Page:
FIG. 2A shows one implementation of an exemplary shared memory space 270 in accordance with embodiments of the present invention. In FIG. 2A memory space 270 comprises a plurality of memory buffers (e.g., buffer 0-buffer 20) which are grouped to form 2 first-in first-out (FIFO) data queues, FIFO 0 and FIFO 1 (e.g., 250 and 260 respectively). As shown in FIG. 2A, FIFO 0 and FIFO 1 are adjacent to and separated by a dynamic boundary 1 (e.g., 252) which is indexed at a value of 10. Also shown in FIG. 2A is a dynamic boundary 1 (e.g., 262) which separates FIFO 1 from the next adjoining FIFO and which is indexed at a value of 20. Also shown in FIG. 2A are a read pointer 0 (RP0) 242 which indicates the next buffer in FIFO 0 into which data will be accessed, and a write pointer 0 (WP0) 240 which indicates the next buffer in FIFO 0 from which data will be stored. Similarly, FIFO comprises a RP1 246 and WP 244 which perform the same function for FIFO 1.

In FIFO 1, both RP1 (246) and WP1 (244) point to the same data buffer, data buffer 13. This can mean that FIFO 1 is either empty or full, depending upon which operation was last performed in FIFO 1. For example, if the last operation performed in FIFO 1 was a read operation, it would indicate that all of the current data stored in FIFO 1 was read before additional data was stored. If the last operation performed in FIFO 1 was a write operation, it would indicate that WP1 (244) has wrapped around as shown in FIG. 2A. Typically, a subsequent write to FIFO 1 would be denied as it would over-write the data in buffer 13 that has not yet been accessed.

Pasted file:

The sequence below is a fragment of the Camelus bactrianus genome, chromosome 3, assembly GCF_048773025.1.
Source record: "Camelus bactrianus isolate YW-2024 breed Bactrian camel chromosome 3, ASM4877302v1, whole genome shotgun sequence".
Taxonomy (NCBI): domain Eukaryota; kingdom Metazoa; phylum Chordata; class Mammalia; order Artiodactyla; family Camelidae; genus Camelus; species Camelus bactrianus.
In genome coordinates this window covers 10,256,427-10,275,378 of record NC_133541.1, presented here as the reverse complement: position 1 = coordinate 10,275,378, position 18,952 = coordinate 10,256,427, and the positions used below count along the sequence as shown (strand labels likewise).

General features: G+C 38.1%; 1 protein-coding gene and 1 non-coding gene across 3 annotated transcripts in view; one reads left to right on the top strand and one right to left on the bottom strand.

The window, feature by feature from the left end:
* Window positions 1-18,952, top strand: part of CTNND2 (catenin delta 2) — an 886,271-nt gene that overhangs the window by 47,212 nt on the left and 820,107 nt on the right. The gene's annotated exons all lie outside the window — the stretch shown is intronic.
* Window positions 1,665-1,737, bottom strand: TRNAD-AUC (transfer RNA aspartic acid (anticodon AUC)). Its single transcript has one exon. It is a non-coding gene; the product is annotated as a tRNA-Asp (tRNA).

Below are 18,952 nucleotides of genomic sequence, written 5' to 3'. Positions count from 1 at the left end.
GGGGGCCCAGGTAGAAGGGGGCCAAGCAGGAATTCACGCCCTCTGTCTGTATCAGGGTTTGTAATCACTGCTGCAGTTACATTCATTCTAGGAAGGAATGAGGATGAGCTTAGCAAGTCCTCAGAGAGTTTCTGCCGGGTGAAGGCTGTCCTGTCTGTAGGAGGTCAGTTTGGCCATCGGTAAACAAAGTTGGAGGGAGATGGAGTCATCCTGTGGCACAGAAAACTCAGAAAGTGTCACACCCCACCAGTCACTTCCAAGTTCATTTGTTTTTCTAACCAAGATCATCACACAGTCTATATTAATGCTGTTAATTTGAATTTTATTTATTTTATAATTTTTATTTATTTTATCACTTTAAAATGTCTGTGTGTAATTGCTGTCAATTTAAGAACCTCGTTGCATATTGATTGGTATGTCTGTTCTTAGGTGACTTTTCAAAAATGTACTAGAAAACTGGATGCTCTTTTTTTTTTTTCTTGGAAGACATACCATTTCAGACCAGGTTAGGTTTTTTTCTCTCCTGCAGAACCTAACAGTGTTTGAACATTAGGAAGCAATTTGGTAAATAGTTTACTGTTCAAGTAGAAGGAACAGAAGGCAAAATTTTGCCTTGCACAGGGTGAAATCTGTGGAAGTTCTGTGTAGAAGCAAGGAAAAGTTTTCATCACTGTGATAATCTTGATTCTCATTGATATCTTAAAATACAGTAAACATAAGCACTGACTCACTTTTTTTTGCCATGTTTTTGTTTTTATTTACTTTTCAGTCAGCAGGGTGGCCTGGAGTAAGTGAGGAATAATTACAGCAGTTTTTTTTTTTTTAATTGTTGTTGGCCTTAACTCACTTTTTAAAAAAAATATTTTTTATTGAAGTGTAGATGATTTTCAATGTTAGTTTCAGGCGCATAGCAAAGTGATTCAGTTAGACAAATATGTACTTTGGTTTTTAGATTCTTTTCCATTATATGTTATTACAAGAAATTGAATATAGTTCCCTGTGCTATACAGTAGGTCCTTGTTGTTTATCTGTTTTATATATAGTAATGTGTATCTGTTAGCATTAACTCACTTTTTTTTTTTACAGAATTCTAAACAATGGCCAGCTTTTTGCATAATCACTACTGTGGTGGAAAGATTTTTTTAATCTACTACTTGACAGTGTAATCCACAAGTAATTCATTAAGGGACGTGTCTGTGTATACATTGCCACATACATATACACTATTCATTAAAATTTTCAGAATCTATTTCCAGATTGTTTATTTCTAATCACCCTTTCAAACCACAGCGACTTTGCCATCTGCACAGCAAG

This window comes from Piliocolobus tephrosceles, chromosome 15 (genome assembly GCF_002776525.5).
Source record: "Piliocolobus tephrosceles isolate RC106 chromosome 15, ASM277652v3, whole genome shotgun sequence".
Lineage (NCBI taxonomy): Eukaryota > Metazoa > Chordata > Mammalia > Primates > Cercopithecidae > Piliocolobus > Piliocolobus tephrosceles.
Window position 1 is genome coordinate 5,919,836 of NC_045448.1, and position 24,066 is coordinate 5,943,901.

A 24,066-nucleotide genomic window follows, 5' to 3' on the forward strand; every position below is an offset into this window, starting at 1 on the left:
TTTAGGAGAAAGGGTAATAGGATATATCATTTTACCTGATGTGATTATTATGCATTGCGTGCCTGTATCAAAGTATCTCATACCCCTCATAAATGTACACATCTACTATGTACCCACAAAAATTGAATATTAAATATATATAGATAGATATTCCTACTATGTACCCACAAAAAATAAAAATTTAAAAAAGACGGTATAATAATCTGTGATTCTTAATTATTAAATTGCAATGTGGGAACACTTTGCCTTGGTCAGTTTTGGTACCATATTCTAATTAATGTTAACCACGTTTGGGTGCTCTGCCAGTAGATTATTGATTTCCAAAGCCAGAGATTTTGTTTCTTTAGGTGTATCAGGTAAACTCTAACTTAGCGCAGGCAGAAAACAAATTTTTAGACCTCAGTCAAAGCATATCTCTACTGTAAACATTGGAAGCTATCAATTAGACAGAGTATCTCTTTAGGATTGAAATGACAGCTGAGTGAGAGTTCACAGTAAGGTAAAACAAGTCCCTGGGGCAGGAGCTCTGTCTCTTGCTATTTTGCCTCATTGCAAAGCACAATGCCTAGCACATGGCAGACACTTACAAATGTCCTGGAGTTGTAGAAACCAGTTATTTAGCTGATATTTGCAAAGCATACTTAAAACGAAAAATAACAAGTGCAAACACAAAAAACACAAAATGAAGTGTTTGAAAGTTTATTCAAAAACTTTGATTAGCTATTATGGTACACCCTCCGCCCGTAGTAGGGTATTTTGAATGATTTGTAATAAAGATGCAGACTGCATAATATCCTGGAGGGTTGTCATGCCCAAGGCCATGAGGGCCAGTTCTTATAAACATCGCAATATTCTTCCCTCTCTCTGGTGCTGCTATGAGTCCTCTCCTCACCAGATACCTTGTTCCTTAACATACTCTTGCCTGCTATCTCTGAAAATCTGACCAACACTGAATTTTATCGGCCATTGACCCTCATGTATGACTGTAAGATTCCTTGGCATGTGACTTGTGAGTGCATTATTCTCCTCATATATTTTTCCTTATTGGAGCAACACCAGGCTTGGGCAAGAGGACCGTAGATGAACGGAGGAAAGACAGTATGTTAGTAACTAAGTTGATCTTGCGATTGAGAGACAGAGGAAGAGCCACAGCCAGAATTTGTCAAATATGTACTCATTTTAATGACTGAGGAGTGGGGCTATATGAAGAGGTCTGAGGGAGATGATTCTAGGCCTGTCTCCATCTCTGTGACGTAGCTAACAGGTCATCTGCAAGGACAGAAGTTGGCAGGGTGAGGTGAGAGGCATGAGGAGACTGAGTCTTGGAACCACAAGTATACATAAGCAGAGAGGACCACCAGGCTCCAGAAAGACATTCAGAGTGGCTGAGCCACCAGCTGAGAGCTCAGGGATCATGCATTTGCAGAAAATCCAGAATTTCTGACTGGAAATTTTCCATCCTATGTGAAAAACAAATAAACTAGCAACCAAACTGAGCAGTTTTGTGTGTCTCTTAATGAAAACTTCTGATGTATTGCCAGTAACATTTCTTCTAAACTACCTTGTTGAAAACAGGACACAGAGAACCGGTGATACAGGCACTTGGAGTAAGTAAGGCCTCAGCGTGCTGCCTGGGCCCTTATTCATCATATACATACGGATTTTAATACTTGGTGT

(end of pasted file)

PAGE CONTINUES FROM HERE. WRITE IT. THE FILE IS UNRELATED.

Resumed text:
In contrast to the conventional shared memory space of FIG. 1, the boundaries between the FIFO queues of shared memory space 270 can be dynamically shifted to allocate additional memory buffers to FIFO queues that require space. In an exemplary operation, a control component coupled with shared memory space 270 periodically monitors the number of write operations that each FIFO queue denies (e.g., FIFO full) using a respective counter associated with each FIFO queue. If the number of write denials exceeds a parameter, the control component generates a signal to initiate a re-allocation routine which will increase the size of FIFO that is denying an excessive number of write denials. Furthermore, in embodiments of the present invention, the control component can automatically change the polling interval of the counters associated with the FIFO queues. For example, in one embodiment, if a counter associated with one of the FIFO queues saturates, the control component can reduce the number of clock cycles between polling events. This facilitates a more precise monitoring of the number of times a FIFO queue may be denying a write operation to an application.

In embodiments of the present invention, the re-allocation routine includes rules or guidelines for determining whether shifting the virtual border is appropriate at a given time. For example, the re-allocation routine may first determine whether shifting the virtual border will render data in one or more of the adjacent FIFO queues inaccessible or adversely affect the synchronization of writing to and reading from the FIFO queues. In embodiments of the present invention, a control component coupled with shared memory space 270 may determine that a data buffer adjacent to a boundary of a first FIFO queue does not contain current data. The control component also determines that a second data buffer of a second FIFO queue adjacent to the boundary does not contain current data. The control component then automatically shifts the boundary to include the second data buffer in the first FIFO queue. The operation of the control component may be initiated in response to the first FIFO filling up periodically more than the second FIFO, thereby causing the dynamic re-allocation of memory as described above.